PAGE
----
(ERGO) – Nur Tawane, a 34-year-old entrepreneur, has literally brought light into the lives of hundreds of other Somali refugees in northern Kenya’s Dadaab camps through his power-generating company.
What began with a single small generator providing electricity to 40 families in Dadaab’s Hagadhera camp has grown since 2012 to encompass a power plant with four generators and several subsidiary companies.
Tawane’s power plant now serves 681 homes in the camp with electricity. The monthly bills are capped at $12 and a number of places are not charged at all.
“We don’t charge a shilling to 48 mosques, 32 houses where orphaned families live, and 12 houses where a group of students meet to revise together,” he told Radio Ergo.
His businesses include an ice cream factory, a laundry detergent factory, and a primary school, with 30 direct employees and creating jobs indirectly for numerous others.
“There are a good number of women who buy ice cream from my factory on credit and pay me back when they sell. I am quite happy that I am helping families earn their living,” he said.
Nur Tawane arrived in Dadaab as a child in 1992, when the huge refugee complex first opened to accommodate tens of thousands of families fleeing Somalia’s civil war and related humanitarian disaster.
He completed his secondary education in Hagadhera and earned a diploma in business administration. After working for various NGOs at a salary of $100 a month, he started his business with $800 savings. Recently, he spent $7,200 on expansion of the power plant.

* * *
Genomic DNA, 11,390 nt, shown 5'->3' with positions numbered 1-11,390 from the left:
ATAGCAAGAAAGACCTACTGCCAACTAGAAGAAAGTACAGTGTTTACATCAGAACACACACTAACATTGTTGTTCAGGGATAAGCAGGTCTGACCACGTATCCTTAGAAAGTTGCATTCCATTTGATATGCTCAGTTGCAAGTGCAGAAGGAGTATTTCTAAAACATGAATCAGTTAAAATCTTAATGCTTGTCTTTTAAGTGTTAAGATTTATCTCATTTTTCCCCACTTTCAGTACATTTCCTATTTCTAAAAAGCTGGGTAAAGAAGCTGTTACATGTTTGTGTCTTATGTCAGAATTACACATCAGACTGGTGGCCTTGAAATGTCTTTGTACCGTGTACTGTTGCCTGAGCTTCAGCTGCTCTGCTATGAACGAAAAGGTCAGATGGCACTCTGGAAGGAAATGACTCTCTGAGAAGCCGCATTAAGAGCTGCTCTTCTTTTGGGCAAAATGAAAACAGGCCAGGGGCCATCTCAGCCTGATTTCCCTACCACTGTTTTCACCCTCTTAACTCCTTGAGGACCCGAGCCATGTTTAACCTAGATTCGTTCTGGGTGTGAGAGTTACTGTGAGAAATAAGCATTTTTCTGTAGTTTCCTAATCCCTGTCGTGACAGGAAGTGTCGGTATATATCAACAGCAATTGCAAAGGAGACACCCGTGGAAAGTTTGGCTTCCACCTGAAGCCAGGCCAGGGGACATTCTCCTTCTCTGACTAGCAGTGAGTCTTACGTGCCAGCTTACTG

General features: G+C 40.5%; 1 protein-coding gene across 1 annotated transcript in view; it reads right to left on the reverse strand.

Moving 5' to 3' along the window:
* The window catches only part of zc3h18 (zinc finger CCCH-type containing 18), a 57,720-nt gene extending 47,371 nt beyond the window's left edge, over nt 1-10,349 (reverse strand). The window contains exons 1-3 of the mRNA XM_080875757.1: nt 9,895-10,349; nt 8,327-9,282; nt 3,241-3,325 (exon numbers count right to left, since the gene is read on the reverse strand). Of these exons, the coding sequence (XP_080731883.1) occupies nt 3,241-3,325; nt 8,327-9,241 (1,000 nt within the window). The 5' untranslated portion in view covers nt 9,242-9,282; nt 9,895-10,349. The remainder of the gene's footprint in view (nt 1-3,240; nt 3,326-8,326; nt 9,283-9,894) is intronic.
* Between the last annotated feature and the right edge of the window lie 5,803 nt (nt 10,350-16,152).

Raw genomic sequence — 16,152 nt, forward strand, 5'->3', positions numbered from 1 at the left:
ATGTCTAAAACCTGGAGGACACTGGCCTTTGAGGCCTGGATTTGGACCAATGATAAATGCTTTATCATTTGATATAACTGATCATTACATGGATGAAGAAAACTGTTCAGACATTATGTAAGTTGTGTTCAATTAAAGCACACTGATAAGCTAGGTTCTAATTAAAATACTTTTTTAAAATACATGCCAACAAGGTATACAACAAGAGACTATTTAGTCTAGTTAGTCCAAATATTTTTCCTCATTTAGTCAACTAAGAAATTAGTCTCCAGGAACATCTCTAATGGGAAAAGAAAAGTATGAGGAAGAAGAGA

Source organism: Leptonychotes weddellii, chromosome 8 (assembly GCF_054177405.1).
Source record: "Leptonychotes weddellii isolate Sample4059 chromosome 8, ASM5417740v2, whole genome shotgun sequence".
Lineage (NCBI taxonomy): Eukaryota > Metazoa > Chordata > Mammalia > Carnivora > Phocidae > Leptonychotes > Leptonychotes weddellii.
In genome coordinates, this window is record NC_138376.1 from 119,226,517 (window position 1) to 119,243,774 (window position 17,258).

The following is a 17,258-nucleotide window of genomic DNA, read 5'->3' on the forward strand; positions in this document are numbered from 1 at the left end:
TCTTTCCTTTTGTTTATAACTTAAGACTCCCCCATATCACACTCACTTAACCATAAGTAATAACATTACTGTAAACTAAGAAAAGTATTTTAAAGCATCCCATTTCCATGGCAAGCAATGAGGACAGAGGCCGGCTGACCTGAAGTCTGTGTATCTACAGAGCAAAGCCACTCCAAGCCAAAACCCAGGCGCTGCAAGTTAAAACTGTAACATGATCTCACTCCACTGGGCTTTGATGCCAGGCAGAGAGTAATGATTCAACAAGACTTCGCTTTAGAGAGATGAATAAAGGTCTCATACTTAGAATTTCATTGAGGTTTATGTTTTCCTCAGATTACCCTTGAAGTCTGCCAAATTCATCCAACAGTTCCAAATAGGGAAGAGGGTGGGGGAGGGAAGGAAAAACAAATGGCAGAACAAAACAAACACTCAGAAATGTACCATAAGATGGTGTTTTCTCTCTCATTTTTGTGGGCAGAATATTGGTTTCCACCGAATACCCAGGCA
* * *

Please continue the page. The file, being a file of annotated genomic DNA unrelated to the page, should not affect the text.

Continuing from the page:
However, as the future of Dadaab camp is uncertain because of the Kenyan government’s frequent announcements of closure, business people like Tawane are considering what to do.
“Many of the people have gone back to their country, especially the youth who once called this camp home. I myself am also strategizing an exit plan with my business and if I get a place, I will relocate,” he said.
Nur has had some disappointment, finding that six families left the camp to go back to Somalia without paying their electricity bills.
Still, the ability to become independent has been a major achievement in Nur’s life so far. There were no businesses in the camp when his family first arrived, and he remembers how everyone relied on humanitarian aid.
“We used to depend on food donations from WFP. When we needed a book or a pair of shoes, my mother used to sell a kilo of the donation of flour so that we could buy the book or the shoes. But today, things are different as you can see, and we thank God!”